Home prices have continued to increase this year. The S&P CoreLogic Case-Shiller National Home Price Index, which measures average home prices in major metropolitan areas across the nation, rose 14.6% for the twelve-month period ended in April. The month of April marked the highest annual rate of price growth since the index began in 1987, driven by low mortgage interest rates and an ongoing shortage of homes for sale.

On the business front, the pandemic forced many business owners to aggressively invest in technology to enhance productivity. As a result, software investment rose 10.5%, adjusted for inflation, in the first quarter from a year earlier as businesses invested in more cloud computing, collaboration software, and electronic commerce. Many companies such as General Mills, Campbell Soup, J.M. Smucker, and Chipotle Mexican Grill are now reporting increasing prices to help cover their increased expenses for transportation, commodity, and labor costs.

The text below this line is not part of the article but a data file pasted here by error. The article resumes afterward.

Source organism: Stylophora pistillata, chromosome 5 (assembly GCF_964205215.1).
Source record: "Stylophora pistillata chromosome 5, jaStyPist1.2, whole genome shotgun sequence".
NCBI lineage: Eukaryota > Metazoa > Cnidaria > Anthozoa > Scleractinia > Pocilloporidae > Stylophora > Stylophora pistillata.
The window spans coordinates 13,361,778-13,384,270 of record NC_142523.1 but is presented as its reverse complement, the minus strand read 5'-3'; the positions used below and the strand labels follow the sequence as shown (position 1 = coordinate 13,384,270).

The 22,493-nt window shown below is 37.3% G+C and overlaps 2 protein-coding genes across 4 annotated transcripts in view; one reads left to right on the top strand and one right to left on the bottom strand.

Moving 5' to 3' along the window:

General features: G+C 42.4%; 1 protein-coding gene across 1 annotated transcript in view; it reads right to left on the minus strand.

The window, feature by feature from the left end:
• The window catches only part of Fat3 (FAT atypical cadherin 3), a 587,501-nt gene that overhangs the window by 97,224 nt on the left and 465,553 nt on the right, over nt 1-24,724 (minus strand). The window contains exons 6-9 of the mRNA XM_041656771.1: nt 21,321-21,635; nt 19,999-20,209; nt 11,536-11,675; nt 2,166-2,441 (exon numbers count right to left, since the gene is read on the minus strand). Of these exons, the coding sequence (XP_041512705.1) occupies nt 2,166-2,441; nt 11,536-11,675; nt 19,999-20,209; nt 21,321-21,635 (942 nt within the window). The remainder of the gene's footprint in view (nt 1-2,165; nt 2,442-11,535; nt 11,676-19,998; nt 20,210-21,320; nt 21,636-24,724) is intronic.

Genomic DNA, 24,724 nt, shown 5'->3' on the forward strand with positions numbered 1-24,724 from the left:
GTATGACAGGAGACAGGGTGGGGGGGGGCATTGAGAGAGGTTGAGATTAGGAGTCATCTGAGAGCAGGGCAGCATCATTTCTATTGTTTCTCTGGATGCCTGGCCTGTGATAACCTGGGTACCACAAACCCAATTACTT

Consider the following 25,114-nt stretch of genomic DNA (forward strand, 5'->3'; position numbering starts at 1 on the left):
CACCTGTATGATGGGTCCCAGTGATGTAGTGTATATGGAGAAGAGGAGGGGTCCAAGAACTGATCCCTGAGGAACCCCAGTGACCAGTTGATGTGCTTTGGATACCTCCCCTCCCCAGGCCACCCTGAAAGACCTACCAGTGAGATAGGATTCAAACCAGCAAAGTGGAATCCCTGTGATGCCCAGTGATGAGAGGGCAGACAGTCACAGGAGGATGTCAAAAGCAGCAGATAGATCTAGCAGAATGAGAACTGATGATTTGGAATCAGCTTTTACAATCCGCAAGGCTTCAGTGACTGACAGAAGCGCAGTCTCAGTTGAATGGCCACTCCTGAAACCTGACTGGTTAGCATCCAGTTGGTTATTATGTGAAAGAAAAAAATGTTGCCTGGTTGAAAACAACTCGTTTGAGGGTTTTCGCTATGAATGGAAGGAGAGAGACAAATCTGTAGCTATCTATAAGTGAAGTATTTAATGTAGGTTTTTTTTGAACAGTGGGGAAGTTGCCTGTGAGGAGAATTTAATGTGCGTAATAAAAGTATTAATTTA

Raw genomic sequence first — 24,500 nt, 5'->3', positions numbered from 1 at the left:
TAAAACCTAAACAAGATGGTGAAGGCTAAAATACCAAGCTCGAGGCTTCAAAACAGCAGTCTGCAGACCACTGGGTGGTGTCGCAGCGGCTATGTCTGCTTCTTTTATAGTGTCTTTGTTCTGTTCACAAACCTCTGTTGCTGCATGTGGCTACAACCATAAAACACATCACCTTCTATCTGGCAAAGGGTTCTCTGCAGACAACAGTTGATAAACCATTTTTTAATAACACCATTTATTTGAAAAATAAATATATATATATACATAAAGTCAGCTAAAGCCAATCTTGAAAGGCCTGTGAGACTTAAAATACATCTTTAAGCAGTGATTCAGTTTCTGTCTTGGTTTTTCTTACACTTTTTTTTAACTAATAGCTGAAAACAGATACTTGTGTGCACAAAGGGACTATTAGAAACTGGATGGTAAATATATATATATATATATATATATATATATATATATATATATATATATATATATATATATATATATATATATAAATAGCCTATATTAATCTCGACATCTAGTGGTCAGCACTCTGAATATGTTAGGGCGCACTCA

U.S. consumer prices continued to climb in May, increasing by 5% from a year ago to reach the highest annual inflation rate since August 2008. Prices for used cars and trucks increased 7.3% from the previous month, driving one-third of the rise in the overall inflation index. Prices for furniture, airline fares, and apparel also increased sharply in May. One reason why the annual inflation results are higher than normal is due to the year over year comparison from 2020. Prices a year ago were depressed due to Covid restrictions causing a decrease in demand. Economists expect this effect to decline in the fall after we get past the results for May and June.


The U.S. gross domestic product grew at an annualized rate of 6.4% in the first quarter of this year. Economic growth has been boosted by widespread vaccinations, businesses reopening, trillions of dollars in government relief programs, and spending from consumers. Many economists are forecasting the economy will have grown at an annualized rate of 8.1% for the second quarter, setting up this year to post the highest growth rate since the early 1980’s.